Feedlot bloat is a major cause of sudden death among cattle in feedlots today and is responsible for the unnecessary death of thousands of cattle each year.  F Studies suggest that up to 32% percent  F  of all cattle raised on feedlots also suffer from liver abscesses. But rather than change diets to prevent cattle from being affected in the first place, feedlot managers choose to add antibiotics  G to diets to keep the cattle alive and to make sure they keep growing, despite the fact that they are suffering.

Respiratory diseases are another common problem among cattle on feedlots. As feedlots are barren environments, the cattle often stand in dirt lots. This creates a lot of dust – both from the soil itself and from dried manure on the surface. Studies have shown that dust particles in feedlots can stress the animals' respiratory systems, leading to an increased incidence of cattle pneumonia and making the cattle more susceptible to other bacterial and viral pathogens. Respiratory disease can account for up to 75% of all disease on the feedlot – and up to 71% of all cattle deaths.  F

Approximately 90%  F  of all feedlot cattle are also given hormone implants in order to increase their growth rates. Side effects can include increased aggressiveness, difficulty in handling, nervousness, rectal prolapse and ventral edema (swelling).  F

Once beef cattle have grown to an adequate size, or when dairy cows are no longer producing milk at an acceptable rate, they are taken to be slaughtered. In March 2009, the USDA finally banned the slaughter of so called downer-cattle (those too sick or lame to walk).  F Before this ruling, USDA regulations stated that downer-cattle could be slaughtered for food if they passed the pre slaughter (ante-mortem) inspection at the slaughterhouse. As the downer cattle were unable to walk they were routinely pushed, prodded and shoved into the slaughterhouse by any means possible, causing much pain to the already suffering animals. 

While slaughterhouses are required to meet USDA standards for cleanliness and humane treatment during slaughter,  F they are also in the business of killing animals. So the faster the slaughter and butchering process, the more meat produced and the more money made. The pressure to slaughter animals quickly inevitably leads to mistakes that can often violate the USDA regulations and lead to the mistreatment of the animals. In some slaughterhouses up to 2000 cattle are slaughtered each day.  F At this speed it is "nearly impossible to guarantee each is slaughtered within the regulations."  F Cattle are also sometimes injured in the rush to move them from farm to truck to slaughter. In addition, slaughterhouses have been reported as regularly failing to completely stun animals before the slaughtering process begins.  F This can result in cows being hung and bled while they are still conscious.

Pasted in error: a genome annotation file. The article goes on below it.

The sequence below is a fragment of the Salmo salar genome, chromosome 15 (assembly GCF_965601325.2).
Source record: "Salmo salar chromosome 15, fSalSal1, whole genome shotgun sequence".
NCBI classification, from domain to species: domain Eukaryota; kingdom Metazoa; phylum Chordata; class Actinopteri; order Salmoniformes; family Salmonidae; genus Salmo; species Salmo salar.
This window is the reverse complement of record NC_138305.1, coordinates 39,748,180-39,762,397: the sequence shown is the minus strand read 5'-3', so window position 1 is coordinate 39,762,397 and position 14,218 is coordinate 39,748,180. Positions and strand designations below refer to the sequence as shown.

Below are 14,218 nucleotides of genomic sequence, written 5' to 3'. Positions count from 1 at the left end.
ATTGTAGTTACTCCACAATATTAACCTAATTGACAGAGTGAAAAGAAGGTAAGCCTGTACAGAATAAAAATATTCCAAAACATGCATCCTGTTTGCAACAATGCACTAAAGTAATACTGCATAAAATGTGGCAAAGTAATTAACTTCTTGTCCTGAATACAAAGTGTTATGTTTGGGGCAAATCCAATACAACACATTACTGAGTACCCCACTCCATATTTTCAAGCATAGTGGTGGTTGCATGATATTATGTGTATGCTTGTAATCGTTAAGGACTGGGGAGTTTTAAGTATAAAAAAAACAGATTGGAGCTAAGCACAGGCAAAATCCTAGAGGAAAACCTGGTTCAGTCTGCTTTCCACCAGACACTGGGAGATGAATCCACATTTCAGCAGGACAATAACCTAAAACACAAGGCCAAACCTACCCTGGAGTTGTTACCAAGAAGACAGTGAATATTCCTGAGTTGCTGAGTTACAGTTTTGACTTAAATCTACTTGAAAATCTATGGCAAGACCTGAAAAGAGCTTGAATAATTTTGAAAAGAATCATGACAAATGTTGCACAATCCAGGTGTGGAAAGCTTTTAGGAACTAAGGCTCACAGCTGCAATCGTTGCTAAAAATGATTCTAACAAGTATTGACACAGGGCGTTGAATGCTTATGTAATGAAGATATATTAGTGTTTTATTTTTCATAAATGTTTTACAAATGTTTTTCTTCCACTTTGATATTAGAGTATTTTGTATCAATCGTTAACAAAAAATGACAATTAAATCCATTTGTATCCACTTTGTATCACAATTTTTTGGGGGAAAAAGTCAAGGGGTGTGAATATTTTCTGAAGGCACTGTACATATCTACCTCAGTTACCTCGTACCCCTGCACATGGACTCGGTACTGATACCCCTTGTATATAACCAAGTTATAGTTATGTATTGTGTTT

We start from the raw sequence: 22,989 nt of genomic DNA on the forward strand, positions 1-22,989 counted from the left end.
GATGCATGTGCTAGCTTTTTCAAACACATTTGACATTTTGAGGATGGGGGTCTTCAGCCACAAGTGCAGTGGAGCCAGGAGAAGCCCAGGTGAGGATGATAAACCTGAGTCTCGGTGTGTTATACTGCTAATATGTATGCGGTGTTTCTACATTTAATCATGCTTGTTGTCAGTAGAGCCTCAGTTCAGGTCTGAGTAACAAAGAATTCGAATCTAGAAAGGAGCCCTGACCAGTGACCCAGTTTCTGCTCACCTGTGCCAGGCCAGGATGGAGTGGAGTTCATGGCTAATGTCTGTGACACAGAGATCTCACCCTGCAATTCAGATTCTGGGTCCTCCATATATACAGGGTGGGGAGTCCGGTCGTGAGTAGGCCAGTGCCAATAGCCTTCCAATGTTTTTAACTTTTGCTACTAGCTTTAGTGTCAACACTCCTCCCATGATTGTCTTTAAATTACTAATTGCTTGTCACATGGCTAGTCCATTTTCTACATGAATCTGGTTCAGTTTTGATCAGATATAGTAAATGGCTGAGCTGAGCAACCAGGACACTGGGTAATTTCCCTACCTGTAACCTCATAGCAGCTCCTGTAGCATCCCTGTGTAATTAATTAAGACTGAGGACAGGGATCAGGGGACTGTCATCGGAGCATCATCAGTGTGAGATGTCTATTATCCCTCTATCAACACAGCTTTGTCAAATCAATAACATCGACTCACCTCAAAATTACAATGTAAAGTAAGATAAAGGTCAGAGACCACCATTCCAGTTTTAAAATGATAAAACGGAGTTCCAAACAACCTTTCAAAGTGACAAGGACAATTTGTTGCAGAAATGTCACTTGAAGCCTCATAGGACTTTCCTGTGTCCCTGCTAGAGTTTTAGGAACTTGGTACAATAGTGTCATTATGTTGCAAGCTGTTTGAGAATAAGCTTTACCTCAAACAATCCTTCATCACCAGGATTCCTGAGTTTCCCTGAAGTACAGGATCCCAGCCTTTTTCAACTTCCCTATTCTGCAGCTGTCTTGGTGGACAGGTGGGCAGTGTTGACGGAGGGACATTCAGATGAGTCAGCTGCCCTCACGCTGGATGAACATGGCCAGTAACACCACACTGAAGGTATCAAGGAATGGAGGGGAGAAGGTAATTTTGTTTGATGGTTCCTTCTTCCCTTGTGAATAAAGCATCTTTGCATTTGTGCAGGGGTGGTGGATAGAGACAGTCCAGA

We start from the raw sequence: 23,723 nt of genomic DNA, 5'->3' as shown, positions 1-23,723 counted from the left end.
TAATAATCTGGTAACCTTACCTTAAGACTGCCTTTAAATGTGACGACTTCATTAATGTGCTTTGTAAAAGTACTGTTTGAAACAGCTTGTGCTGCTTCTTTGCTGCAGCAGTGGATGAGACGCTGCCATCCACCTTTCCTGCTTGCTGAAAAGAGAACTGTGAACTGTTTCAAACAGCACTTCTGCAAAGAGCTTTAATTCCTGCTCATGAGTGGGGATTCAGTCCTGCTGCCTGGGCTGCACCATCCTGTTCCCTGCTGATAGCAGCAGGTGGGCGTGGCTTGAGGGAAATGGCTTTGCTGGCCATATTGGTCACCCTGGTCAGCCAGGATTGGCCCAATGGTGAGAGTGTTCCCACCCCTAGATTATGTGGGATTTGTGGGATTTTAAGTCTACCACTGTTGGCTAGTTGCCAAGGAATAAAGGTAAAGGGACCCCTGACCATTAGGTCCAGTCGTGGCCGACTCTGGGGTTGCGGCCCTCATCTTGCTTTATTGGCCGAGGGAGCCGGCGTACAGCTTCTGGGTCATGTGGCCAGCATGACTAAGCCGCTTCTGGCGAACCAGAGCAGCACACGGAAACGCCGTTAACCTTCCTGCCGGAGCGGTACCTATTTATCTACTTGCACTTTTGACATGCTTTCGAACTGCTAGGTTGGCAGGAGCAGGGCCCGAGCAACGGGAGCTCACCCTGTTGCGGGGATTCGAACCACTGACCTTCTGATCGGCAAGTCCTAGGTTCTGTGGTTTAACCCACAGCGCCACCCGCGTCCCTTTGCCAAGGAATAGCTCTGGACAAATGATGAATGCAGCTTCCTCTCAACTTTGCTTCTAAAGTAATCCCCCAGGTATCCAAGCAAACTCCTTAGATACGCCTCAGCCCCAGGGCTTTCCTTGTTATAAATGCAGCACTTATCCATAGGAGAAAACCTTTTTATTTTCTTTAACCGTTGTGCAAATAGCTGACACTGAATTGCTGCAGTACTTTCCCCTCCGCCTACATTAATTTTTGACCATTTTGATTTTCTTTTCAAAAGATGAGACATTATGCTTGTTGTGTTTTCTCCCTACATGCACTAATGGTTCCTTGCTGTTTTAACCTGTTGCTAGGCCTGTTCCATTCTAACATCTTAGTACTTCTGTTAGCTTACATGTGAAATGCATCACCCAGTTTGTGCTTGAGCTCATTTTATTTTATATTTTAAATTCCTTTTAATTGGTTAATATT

On a factory farm a sow (or mother pig) can spend her entire life in confinement. During pregnancy she is kept in a gestation stall too narrow for her to turn round. She may even be tethered to the stall. Around one to two weeks before giving birth, the sow is placed into a small farrowing crate, supposedly to prevent her from accidentally crushing her newborn piglets in the confined conditions. The crate completely limits her movement to either standing up or lying down, but still allows the piglets to feed.  F  Studies have found that this confinement causes the sow to behave abnormally and to become depressed and unreactive to stimuli which would normally elicit a response.  F Research confirms that this abnormal behavior indicates that the sow is having difficulty in coping with her environment and that her welfare is poor.  F

The piglets' teeth and tails are routinely clipped shortly after birth. The practice of tail clipping or docking is done to prevent the piglets from biting each other’s tails, which can lead to secondary infections and even death. However, this phenomenon has only been observed in pigs in a factory farm environment.  F  Tail-biting is an indication of an inadequate environment and indicates that welfare is poor in the animal carrying out the biting.  F  As pigs use their tails to communicate the removal of most of the tail considerably impairs this natural behavior.

Growth and Development
After weaning, the piglets are separated from their mother and confined in pens with concrete or slatted floors. Pigs have a strong natural desire to root or dig in the dirt and straw.  F Scientists have found that if the piglets are unable to perform this natural behavior it can adversely affect their welfare and they can often show visible signs of stress and aggression,  F such as tail-biting. Concrete floors have also been linked to skeletal deformities of the feet, while the poorly ventilated confines have resulted in frequent lung damage and pneumonia among factory farmed pigs, with 40–80% of pigs showing lesions in the lungs at slaughter.  F